Love-Hate Relationships: Big Oil and Alaska

Trans-Alaska Pipeline, Black Rapids Canyon

Trans-Alaska Pipeline, Black Rapids Canyon

It’s hard for Outsiders to understand Alaska’s relationship with Big Oil. It’s the kind of love-hate relationship that sends married couples to counseling. But there don’t seem to be counseling services for troubled relationships between ginormus, multi-national corporations and resource-centric states. So, instead, you have the same battles, like dysfunctional spouses, year after year.

Which takes us to the assessed value of the Trans-Alaska Pipeline.

For more than a decade, the three stakeholders in the dispute over the pipeline’s value have, each year, engaged in the same wrestling match, over the value of the Lube Tube and the methodology for calculating the value. Big Oil thinks the 37 year old pipeline is nearly worthless. The municipalities, who get a big share of the property tax cut, thinks the value should be the replacement cost, a huge number. The State of Alaska leans the way the current governor directs. Governor Sean “Captain Zero” Parnell largely agreed with Big Oil. Governor Walker – the former mayor of Valdez, a pipeline corridor community – sides with the municipalities.

A little over a year ago, the Alaska Supreme Court affirmed then-Superior Court Judge Sharon Gleason’s valuation at $9.98 billion. Remember, Big Oil wanted an assessed value of $850 million. The municipalities wanted it to be $11.57 billion. The Alaska Supreme Court found it to be $9.98 billion. More than ten times what Big Oil wanted.

You might think that settled it, that with an approved methodology and a base value, the fight would be over. You’d be wrong. This month, the SARB, State Assessment Review Board, found the pipeline’s assessed value was $9.6 billion. Big Oil wanted $2.6 billion. The pipeline corridor municipalities said the SARB result was $7 billion too low. It’s a near certainty Big Oil will appeal the SARB decision again. And if Big Oil somehow didn’t, the pipeline corridor municipalities certainly would. The same battle, year after year.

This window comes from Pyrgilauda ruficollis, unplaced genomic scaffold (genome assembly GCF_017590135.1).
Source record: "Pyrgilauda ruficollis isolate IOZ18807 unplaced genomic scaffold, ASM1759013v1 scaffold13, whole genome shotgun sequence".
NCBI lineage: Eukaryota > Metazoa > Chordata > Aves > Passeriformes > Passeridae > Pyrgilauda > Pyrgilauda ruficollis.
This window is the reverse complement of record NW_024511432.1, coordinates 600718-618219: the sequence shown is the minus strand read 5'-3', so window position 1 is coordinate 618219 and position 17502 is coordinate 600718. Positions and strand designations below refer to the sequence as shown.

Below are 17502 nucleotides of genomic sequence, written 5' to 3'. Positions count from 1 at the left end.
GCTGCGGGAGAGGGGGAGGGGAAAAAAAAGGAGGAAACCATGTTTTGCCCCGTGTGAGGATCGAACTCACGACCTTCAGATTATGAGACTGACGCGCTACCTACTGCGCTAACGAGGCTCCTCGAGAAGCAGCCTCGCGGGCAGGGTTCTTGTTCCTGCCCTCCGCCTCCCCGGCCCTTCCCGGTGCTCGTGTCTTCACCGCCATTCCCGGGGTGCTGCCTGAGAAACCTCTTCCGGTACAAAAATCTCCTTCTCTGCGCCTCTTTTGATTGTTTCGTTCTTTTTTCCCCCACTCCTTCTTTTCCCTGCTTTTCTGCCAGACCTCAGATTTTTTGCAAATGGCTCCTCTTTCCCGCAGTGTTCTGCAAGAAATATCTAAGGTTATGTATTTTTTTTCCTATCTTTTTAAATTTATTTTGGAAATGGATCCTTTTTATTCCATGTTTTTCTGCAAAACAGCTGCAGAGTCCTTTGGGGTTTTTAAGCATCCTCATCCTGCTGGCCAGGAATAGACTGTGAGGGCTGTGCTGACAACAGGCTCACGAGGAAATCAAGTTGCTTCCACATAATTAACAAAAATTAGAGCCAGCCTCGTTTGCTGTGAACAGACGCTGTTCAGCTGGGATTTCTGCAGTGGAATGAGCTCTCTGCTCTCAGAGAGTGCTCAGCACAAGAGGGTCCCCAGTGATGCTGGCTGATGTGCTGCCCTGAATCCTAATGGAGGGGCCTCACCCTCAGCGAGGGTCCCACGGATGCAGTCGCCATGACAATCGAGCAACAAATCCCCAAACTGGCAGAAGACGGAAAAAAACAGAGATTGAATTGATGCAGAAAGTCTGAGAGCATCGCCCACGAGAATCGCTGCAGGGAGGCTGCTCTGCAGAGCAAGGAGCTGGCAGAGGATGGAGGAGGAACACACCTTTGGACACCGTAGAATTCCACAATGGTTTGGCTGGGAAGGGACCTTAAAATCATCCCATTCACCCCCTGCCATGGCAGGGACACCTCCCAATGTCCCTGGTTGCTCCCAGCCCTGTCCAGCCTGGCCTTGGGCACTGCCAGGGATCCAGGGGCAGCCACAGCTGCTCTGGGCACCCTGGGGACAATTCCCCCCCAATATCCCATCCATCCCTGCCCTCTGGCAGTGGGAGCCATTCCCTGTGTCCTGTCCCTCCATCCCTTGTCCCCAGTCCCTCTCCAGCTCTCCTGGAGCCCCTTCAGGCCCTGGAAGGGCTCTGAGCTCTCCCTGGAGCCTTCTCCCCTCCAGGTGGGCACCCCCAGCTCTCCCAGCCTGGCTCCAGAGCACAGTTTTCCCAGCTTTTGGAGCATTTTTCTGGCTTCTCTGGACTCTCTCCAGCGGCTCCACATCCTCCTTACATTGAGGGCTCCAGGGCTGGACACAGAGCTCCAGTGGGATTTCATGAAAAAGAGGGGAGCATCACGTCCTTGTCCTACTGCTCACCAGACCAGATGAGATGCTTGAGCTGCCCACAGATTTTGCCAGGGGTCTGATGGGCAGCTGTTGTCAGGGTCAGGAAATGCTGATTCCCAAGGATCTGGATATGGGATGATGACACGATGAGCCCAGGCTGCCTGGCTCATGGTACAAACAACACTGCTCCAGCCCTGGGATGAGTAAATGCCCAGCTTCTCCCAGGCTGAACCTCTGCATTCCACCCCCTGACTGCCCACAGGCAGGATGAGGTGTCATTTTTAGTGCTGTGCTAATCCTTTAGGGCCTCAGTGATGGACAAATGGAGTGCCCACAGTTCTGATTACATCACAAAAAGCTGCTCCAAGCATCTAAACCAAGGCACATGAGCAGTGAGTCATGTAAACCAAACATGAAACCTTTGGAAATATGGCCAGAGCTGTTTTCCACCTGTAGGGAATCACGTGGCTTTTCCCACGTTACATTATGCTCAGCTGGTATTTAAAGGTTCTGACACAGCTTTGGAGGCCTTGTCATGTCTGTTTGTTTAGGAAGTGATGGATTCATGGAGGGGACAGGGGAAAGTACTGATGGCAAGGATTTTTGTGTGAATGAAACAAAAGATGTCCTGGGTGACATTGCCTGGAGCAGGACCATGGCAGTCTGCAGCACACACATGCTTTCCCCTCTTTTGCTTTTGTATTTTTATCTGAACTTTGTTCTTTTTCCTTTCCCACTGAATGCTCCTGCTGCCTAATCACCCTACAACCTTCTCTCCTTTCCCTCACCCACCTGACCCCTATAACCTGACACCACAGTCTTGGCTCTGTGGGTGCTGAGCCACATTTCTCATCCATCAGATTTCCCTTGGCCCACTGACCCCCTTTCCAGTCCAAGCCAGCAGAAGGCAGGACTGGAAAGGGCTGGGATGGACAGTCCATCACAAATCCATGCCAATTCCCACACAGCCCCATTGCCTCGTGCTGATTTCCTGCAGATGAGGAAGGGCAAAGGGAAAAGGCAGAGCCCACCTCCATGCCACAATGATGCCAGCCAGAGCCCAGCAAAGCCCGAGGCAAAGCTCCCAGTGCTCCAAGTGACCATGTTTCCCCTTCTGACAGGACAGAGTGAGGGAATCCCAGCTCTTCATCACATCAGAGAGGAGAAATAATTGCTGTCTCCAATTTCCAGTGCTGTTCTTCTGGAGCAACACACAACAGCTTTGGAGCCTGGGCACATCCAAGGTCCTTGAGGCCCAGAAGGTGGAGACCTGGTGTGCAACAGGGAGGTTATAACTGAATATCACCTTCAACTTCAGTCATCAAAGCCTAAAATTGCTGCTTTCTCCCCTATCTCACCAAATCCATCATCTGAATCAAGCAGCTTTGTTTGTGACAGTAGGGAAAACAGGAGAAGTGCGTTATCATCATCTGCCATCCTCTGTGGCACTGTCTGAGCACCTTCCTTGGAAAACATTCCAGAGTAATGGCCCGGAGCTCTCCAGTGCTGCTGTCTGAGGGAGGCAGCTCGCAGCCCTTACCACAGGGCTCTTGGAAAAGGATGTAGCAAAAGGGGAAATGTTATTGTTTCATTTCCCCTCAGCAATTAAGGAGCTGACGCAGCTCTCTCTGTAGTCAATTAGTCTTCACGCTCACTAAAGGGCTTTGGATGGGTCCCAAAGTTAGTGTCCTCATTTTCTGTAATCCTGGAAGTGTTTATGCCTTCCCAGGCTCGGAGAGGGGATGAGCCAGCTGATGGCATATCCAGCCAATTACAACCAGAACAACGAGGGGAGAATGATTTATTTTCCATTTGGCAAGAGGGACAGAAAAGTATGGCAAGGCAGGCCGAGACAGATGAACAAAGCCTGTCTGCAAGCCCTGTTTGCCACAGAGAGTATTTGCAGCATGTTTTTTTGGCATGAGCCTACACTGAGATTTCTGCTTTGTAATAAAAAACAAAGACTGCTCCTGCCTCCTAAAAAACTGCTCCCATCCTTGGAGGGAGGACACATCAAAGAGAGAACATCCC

The property tax levied on the assessed vale is one leg of the four-legged stool that is oil tax revenue propping up the Alaska economy. The other three legs are the severance tax, the state income tax and Alaska’s royalty share. Captain Zero and the last Legislature cut most of the severance leg of the stool off with SB 21. The income tax is mostly lost to credits. Captain Zero also tried to pack the SARB with oil industry buddies, but he was less successful there. Alaska’s royalty share is declining as production moves off of state owned land. The Shell Oil play in the Chukchi, for example, is federal land and won’t earn the state any royalty interests at all.

So the importance of the property tax and the assessed value is magnified. As state revenue sharing with municipalities shrinks, the importance of pipeline corridor municipalities is also magnified. Alyeska has strong leverage. Stringing out property tax payments in fights over valuation doesn’t hurt Big Oil at all. The 2006 taxes weren’t settled until 2014.

Big Oil wants Alaska to think we need it more than Big Oil needs Alaska. The industry may even be right. But it makes for a . . . difficult . . . relationship.